I mean if this was a book, I'd read it. I'd like to see one of those "The Hashrocket Way" presentations. All the biz practices I've read about Hashrocket sound freaking great. Nothing but admiration there. But a certification? For companies? It's never going to happen. It's a unicorn. It's a unicorn with Pegasus wings and Neil Patrick Harris rocking guitar solos on a V-neck Ibanez. It's a magic fairy unicorn from the land of Nod. What are you THINKING?

And all these companies who have trouble finding programmers who are good enough, they're SUPPOSED to have trouble finding us. That's why we can charge them lots of money. If we were easy to find, they wouldn't have to pay as much. That's supply and demand. CHILDREN understand that.

This is the crack-smokingest bullshit I've read in a LOOOOOONG time!

And let's go back to this bit:

"our collective failure to set high standards for the community is strangling the continued growth of Ruby and Rails overall."

Rails saw METEORIC growth because it made it so fucking easy for clueless newbs to build shit. It's these same clueless newbs who don't use source control of any kind, cargo cult everything, and generally suck. Guess what? They don't just contribute numbers. They're part of what makes Rails great. You need to read "The Wisdom Of Crowds." The fundamental dynamic of the invisible hand isn't just limited to marketplaces; it shows up anywhere you have large numbers of independent agents pursuing independent goals. Open source fits that broad definition, and you see invisible hand effects ("wisdom of crowds") in open source. In an invisible hand situation, adding stupid people to the group actually increases the overall intelligence of the group. Likewise, in invisible hand situations, adding any kind of diversity to the group improves the group's overall intelligence. The ease of use that draws clueless newbs to Rails also draws sophisticated people from outside programming, for instance, graphic designers. So we get the usual experienced, smart coders, plus the idiots, plus the sophisticated people with little programming skill, and the result DOES NOT strangle the continued growth of Ruby and Rails overall. It DRIVES it. We would be as shitty as Java without these people. It's the combination of a very low barrier to entry and very high standards of elegance that brought Rails tremendous growth in a very short period of time.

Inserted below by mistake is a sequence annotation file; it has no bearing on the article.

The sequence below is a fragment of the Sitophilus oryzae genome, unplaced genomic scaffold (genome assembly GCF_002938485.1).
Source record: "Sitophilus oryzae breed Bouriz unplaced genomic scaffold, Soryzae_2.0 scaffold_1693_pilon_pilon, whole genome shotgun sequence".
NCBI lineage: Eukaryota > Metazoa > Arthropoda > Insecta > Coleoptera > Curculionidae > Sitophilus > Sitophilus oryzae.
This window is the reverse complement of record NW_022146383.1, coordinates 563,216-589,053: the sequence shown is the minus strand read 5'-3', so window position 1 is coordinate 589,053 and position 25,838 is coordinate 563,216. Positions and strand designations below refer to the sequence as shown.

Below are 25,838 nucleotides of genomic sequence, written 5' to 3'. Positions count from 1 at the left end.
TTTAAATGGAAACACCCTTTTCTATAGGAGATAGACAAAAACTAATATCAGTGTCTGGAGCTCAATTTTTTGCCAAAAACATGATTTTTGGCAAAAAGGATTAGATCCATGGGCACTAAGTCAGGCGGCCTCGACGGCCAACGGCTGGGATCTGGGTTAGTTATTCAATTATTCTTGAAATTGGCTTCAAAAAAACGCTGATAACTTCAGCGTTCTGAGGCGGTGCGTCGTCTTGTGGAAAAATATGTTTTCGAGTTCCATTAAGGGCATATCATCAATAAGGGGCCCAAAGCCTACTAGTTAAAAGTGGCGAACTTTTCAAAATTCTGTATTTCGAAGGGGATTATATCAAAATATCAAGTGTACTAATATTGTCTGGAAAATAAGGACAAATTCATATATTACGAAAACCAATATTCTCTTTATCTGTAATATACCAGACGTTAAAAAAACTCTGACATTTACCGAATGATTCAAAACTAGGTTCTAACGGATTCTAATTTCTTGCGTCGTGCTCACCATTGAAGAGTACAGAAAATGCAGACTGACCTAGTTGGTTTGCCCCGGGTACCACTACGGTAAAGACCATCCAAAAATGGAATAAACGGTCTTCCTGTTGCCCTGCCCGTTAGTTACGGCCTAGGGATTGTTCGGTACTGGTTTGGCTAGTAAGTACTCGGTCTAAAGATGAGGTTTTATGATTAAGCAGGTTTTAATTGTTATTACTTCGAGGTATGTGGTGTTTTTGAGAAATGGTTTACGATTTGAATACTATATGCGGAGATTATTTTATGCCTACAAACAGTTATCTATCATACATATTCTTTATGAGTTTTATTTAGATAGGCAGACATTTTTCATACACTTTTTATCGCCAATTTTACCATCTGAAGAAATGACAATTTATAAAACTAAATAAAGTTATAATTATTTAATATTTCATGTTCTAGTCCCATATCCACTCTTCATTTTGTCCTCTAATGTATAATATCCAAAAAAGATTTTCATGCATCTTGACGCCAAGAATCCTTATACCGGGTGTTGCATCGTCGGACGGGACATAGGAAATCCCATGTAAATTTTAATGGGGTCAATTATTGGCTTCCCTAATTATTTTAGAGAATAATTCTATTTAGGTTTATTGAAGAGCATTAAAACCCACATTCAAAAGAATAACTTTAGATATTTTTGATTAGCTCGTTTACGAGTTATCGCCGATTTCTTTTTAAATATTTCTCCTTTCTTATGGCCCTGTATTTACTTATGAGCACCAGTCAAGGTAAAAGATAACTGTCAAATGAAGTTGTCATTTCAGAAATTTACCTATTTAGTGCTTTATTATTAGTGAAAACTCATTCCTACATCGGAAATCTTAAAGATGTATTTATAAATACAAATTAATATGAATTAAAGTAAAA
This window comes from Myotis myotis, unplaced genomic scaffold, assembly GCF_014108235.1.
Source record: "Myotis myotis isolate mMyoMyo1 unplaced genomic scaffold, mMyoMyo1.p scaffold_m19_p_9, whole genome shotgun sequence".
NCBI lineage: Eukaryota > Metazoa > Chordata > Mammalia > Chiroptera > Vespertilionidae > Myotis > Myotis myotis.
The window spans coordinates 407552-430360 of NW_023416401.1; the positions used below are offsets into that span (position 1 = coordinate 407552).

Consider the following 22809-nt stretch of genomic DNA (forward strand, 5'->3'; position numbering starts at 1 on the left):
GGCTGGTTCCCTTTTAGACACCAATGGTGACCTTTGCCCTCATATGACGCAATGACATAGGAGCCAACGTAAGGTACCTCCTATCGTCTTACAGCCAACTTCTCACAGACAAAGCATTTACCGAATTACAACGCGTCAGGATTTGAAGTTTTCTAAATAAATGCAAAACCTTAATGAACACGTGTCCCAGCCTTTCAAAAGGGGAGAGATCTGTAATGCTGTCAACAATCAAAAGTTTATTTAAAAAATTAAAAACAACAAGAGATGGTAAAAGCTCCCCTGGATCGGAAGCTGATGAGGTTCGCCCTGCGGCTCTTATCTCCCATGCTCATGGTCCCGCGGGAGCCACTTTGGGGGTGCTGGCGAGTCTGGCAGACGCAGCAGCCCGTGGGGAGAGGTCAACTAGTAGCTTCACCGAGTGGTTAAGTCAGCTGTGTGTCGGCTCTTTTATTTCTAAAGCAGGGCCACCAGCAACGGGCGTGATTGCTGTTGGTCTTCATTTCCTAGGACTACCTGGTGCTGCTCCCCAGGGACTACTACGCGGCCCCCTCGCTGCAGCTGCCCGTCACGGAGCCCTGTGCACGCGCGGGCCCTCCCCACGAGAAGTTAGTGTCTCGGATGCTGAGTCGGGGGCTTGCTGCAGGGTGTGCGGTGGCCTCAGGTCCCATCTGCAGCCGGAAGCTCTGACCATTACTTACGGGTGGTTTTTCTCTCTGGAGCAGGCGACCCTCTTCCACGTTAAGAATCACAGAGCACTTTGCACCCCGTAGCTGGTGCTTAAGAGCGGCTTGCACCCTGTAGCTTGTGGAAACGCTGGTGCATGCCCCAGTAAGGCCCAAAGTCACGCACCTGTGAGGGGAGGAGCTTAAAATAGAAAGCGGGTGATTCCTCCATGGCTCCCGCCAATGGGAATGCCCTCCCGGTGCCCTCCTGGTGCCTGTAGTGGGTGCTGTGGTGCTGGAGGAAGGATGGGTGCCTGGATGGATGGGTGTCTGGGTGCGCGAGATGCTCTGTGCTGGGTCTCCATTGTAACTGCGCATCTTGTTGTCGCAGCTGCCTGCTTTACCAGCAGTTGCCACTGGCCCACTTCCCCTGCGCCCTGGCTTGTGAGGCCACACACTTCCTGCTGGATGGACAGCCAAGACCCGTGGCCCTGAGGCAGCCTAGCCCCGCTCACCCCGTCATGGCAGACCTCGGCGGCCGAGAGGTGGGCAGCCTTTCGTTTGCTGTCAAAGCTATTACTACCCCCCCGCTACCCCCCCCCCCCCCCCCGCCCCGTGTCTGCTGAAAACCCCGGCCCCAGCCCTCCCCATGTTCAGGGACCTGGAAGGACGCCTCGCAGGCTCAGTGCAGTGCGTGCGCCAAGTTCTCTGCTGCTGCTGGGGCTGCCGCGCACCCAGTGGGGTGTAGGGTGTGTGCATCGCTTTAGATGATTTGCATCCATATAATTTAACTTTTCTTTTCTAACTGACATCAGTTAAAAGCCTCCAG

Jesus Christ. RMM NO. NO, NO NO NO NO NO NO. By which I mean NO. Or in other words, NO. Or to put it a different way, NO. Let me say it again, just to be clear: NO.

Sunday, February 15, 2009

Sign Petition: Investigate And Prosecute Bush

Sign it.

Ornamentation And Economy In Dance Music And Film

Recently I watched The Departed and Infernal Affairs. Infernal Affairs is a Hong Kong action classic; The Departed is an Oscar-winning American remake. Both movies are fantastic. I watched both partly because I love good movies - I'd already seen The Departed, and I've seen so many Hong Kong movies that I learned a few simple words in Cantonese from context - and partly because I wanted to do a comparison study.

One contrast I noted: the cop who goes undercover as a gang member gets a backstory in the American film, concerning family drama and family ties to organized crime. This doesn't happen in the Hong Kong version. It's not necessary to the story.

Another contrast: in both versions there's a confrontation between the mob boss and the high-ranking police officer investigating him. The Hong Kong version makes this necessary to the story. The American version doesn't.

Still another: the American version combines two or three women into one. The undercover cop's relationship with this woman, in the American version, is necessary to the story. In the Hong Kong version, none of the women play any kind of crucial role.

For background, I've been writing screenplays every couple of years since I was a teenager. My first scripts were very, very bad. One of their worst features: incoherent, rambling plots. I look back on them, and even though I wrote them, I can't figure out why one thing is supposed to happen after the other.

This made me very concerned with economy and necessity in screenwriting, and I took an austere hard line towards action and necessity in my scripts. My last spec happens almost entirely in real time. No flashbacks, no fades. I didn't plan it that way; it just emerged as a byproduct of this obsessive prioritization of economy and necessity over any other feature of story-telling.

My screenwriting rule: the greater focus on necessity always wins. Any un-necessary element is banned. But if this rule is really the way to go, you'd expect it to describe a corresponding pattern: the movie with the greater focus on necessity is always the better movie. But that's not what happens. I think the rule holds true in this case for only two out of these three contrasts.

The Hong Kong confrontation is much, much better than the American confrontation. There's no necessity at all in the American confrontation, and confrontation without necessity is just chest-thumping. The American version integrates the one woman into the movie as an essential piece of the story; in the Hong Kong version the two or three women, well, let me put it this way, I can't figure out if it was two or three. I know it was at least two, but there's this girl who the undercover cop may or may not have unknowingly fathered, and her mother may or may not be his former psychiatrist. I couldn't tell if the actresses just had similar faces, or if it was supposed to be a very subtle subplot.